Springer Shop Myasthenia Gravis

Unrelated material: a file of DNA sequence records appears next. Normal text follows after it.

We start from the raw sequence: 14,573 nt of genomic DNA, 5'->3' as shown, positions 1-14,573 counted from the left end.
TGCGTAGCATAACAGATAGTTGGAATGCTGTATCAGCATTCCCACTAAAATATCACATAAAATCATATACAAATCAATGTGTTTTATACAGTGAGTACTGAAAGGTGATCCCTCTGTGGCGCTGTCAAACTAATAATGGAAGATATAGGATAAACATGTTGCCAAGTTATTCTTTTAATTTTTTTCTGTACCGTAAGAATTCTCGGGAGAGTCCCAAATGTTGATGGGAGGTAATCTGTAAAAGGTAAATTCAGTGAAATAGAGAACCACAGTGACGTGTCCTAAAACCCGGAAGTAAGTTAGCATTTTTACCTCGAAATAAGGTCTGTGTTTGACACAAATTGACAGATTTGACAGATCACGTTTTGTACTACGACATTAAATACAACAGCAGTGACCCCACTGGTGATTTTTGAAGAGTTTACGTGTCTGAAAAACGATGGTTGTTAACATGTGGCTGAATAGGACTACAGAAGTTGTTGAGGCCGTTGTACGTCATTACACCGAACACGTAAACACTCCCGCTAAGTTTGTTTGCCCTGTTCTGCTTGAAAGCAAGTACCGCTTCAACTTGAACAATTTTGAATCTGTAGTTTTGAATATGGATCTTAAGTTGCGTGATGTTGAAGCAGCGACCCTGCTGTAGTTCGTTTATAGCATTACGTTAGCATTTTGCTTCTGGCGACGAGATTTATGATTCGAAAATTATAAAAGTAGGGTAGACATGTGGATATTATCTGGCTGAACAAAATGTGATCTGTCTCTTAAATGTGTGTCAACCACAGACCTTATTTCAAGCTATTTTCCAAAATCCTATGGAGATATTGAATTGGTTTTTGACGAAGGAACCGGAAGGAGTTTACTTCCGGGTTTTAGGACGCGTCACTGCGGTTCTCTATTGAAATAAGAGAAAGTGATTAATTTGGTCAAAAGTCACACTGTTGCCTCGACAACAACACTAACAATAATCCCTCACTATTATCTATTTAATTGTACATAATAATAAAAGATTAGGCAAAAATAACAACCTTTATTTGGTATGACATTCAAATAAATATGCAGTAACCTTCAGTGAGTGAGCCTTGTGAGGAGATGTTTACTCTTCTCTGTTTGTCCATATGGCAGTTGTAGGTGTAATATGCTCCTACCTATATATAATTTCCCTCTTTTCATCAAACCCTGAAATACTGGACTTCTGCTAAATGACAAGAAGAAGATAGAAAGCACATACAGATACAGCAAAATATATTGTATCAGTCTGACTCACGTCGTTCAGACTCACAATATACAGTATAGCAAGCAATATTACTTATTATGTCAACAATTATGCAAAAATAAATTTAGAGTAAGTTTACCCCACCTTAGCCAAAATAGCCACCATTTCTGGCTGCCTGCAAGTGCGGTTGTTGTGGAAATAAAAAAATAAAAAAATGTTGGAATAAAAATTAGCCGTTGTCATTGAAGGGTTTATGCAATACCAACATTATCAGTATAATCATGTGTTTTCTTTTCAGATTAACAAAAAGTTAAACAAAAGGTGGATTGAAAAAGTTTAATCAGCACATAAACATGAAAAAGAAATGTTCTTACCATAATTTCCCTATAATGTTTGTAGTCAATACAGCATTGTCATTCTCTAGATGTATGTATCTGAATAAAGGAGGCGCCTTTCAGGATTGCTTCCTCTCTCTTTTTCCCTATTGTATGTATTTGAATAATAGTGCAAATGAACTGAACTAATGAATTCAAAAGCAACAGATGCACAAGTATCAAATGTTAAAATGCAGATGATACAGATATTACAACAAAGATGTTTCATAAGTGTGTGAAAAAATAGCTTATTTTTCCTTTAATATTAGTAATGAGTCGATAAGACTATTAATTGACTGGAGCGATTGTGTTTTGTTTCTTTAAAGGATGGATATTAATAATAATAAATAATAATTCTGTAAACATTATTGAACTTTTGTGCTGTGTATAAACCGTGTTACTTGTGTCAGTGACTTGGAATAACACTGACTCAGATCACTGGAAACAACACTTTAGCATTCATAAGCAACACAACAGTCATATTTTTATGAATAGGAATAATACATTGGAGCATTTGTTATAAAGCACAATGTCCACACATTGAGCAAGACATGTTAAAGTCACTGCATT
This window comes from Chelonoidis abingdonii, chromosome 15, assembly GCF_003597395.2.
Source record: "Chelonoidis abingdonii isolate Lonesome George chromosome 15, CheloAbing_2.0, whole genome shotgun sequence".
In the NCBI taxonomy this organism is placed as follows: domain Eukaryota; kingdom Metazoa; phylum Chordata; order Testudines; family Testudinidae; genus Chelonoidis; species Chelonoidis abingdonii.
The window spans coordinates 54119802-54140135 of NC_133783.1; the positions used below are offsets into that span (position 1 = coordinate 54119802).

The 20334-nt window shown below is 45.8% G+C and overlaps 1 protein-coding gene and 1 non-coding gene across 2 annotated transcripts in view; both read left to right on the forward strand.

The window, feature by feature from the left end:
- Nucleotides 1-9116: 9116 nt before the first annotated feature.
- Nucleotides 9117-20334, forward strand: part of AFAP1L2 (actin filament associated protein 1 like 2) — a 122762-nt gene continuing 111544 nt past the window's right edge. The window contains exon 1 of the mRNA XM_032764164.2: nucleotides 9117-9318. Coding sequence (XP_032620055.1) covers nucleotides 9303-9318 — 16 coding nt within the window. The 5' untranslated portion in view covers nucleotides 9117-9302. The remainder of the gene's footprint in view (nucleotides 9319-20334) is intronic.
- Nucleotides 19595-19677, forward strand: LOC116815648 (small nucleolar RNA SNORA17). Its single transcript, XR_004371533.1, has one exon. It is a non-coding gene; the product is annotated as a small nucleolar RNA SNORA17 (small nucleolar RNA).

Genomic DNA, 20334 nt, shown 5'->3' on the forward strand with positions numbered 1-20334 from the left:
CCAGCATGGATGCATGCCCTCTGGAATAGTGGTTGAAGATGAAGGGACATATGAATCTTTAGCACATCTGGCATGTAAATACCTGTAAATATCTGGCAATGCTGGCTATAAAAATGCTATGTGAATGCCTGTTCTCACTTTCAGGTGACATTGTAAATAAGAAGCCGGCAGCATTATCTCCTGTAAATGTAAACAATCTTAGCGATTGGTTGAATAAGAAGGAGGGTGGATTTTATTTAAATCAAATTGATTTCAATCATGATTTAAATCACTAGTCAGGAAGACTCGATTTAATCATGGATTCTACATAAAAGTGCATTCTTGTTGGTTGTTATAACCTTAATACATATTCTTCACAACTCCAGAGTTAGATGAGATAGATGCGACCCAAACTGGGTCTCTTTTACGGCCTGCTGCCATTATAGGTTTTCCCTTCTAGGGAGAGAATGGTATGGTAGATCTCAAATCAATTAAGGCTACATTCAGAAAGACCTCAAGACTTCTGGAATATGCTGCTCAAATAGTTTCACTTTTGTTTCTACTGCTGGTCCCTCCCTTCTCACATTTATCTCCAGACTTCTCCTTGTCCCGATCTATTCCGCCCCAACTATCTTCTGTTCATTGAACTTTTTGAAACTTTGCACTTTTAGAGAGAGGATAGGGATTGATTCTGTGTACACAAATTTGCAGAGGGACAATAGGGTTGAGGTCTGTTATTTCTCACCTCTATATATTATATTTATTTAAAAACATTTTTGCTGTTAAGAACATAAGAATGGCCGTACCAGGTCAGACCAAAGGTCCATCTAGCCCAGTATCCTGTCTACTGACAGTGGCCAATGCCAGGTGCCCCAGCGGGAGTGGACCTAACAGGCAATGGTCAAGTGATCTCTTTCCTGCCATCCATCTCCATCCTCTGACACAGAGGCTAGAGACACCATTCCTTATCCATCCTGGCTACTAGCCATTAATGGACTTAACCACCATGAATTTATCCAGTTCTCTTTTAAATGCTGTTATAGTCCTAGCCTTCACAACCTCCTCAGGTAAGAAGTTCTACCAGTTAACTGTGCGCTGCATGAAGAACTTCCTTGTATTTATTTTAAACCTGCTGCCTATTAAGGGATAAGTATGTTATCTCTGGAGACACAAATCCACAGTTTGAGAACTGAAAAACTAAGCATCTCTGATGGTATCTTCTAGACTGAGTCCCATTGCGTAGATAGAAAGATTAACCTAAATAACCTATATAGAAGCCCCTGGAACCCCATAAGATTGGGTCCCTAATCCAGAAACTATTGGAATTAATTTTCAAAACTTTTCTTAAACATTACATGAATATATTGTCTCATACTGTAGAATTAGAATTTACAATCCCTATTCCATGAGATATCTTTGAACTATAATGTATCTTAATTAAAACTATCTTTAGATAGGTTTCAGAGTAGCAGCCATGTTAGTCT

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Autoimmune myasthenia gravis (MG) is a classical autoimmune disease, for which the target antigen, nicotinic acetylcholine receptor, has been cloned, sequenced and biochemically characterized. Antibodies to acetylcholine receptors destroy acetylcholine receptor at the neuromuscular junction, thus leading to defective neuromuscular transmission, muscle fatigue, and weakness. In the last few years, rapid advances have been made in unraveling the cellular and molecular mechanisms involved in the pathogenesis of MG, both in the animal model, experimental autoimmune MG (EAMG), and in human MG. Significant advances are being made in characterizing the cells and molecules involved in the autoimmune response to the acetylcholine receptor (AChR). These advances are leading to the development of specific methods of immunointervention in EAMG. Further understanding of the intricate involvement of the major histocompatibility complex (MHC) and non-MHC genes, T cell receptors (TCR), costimulator molecules, and specific cytokines in the afferent and efferent autoimmune response of AChR should pave the way to future antigen/clone-specific therapy of MG. This book is the outcome of the MG workshop proceedings in Mysore, India, 1998. The majority of the chapters in this book are contributed by world-renowned authors and their students. The book not only contains a timely review of specific topics, but also up-to-date findings. Immunologists and neurologists will find, in this volume, the latest in MG/EAMG cutting-edge research. Clinicians will be interested in the applications of the various immunointervention strategies into clinical trials in MG patients. Finally, students will not only be interested in reading the latest in EAMG/MG research, but will also find information to help them develop a future strategy to unravel the precise mechanism of disease. To summarize, in this book, the readers should find up-to-date information related to immunological mechanisms involved in MG pathogenesis and various modalities for possible approaches to immunointervention to treat MG.
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